Actress Ellen Page said she “had no reason to doubt Jussie [Smollett]” after he originally claimed he was the victim of a hate crime, and urged people not to “lose sight of the very real, endemic violence that LGBTQ+ people, people of color and other underrepresented communities face every day” in an essay for The Hollywood Reporter.
Just days after Smollett was hospitalized, Page appeared on The Late Show With Stephen Colbert, where she condemned the attack, expressed frustration with the way the media was covering it and suggested that such hate crimes were tied to the anti-LGBTQ+ beliefs and rhetoric of members of the Trump administration.
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In her THR piece, Page did not directly address the recent developments in the Smollett case, including the actor’s arrest for filing a false police report (the Chicago Police believe Smollett staged the attack because he was “dissatisfied with his salary” on Empire). Instead, she focused on the very real violence that LGBTQ+ people face, starting with the story of two openly gay women who were physically and verbally harassed at a Seattle Seahawks game this past December.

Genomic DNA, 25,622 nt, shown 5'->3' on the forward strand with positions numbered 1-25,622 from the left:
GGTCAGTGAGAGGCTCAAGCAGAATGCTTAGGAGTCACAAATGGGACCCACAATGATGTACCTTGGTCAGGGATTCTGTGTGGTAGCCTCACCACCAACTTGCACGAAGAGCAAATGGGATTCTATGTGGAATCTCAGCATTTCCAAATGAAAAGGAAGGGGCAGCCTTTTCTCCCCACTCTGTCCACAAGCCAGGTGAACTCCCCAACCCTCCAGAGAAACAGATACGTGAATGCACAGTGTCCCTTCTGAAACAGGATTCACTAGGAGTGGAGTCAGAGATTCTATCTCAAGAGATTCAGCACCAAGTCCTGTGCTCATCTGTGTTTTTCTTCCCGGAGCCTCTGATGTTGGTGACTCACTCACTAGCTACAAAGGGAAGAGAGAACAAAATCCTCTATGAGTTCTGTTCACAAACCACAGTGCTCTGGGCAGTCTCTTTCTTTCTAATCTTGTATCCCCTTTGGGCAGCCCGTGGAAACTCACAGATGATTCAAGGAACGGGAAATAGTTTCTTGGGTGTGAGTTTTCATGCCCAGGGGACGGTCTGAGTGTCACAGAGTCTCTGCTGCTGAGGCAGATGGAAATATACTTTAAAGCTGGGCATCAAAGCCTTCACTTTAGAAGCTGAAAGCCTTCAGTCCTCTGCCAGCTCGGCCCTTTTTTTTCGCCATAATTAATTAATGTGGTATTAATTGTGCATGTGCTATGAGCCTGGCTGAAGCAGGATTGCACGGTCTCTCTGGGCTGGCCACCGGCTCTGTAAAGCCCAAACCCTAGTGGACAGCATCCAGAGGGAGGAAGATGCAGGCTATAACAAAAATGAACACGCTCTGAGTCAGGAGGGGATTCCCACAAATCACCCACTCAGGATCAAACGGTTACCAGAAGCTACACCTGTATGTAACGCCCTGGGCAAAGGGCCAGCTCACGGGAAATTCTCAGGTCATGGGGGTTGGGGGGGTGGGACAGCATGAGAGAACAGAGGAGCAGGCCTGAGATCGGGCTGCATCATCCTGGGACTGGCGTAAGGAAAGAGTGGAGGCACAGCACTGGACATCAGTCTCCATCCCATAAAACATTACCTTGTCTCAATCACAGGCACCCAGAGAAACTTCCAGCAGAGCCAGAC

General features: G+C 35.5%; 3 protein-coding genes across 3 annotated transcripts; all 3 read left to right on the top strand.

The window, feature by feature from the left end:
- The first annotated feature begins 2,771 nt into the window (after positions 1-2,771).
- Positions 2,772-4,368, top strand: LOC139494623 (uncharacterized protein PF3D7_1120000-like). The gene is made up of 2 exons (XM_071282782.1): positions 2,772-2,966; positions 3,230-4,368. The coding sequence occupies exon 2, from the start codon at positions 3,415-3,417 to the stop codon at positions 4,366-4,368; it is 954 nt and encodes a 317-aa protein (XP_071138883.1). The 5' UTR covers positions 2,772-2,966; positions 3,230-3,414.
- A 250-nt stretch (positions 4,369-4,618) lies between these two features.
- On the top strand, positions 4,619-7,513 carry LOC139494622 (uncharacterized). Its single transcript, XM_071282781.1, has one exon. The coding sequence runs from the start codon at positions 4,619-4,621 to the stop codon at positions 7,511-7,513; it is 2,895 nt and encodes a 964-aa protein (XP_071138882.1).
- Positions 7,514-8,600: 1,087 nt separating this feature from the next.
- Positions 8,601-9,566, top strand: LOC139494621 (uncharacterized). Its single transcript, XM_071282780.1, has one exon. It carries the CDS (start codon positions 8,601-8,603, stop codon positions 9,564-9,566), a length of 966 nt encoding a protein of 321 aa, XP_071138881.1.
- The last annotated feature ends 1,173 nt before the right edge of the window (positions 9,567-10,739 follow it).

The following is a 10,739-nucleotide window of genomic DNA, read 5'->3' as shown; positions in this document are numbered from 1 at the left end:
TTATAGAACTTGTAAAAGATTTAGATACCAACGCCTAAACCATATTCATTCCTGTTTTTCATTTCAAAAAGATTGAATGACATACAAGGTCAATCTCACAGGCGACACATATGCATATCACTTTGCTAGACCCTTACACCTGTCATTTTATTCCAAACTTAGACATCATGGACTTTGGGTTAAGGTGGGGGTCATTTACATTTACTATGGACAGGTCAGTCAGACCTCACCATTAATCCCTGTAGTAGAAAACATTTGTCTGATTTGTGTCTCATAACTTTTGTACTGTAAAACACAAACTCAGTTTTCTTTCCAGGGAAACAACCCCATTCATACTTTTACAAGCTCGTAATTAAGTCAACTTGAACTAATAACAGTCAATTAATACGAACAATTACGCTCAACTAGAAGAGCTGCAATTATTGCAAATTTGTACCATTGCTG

“We, as LGBTQ+ people, are forced to fear for our safety because instances of hate violence, like the violence these women experienced in Seattle, happen,” Page said. “They happen to us all the time. It’s the fear that makes us pause before grabbing the hand of our loved one in public. It’s the fear that makes us consider whether or not we are in physical danger before we lean in for a kiss on the cheek.”
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Page spoke about meeting survivors of hate crimes while making her docuseries, Gaycation, and noted that recent FBI crime data shows that hate crime in America have risen for three straight years. She also spoke about the psychological toll that hate speech has on members of the LGBTQ+ community, leading them to self-harm or to not report violence for fear of not being believed.
“I ask you not to question our pain, not to draw into question our trauma, but to maintain, wholeheartedly, that hate violence exists,” Page said. “The merits of one case should not and cannot call that into question. The media coverage does not convey the reality and totality of the cruelty and danger we face. This is the story that must be told.”
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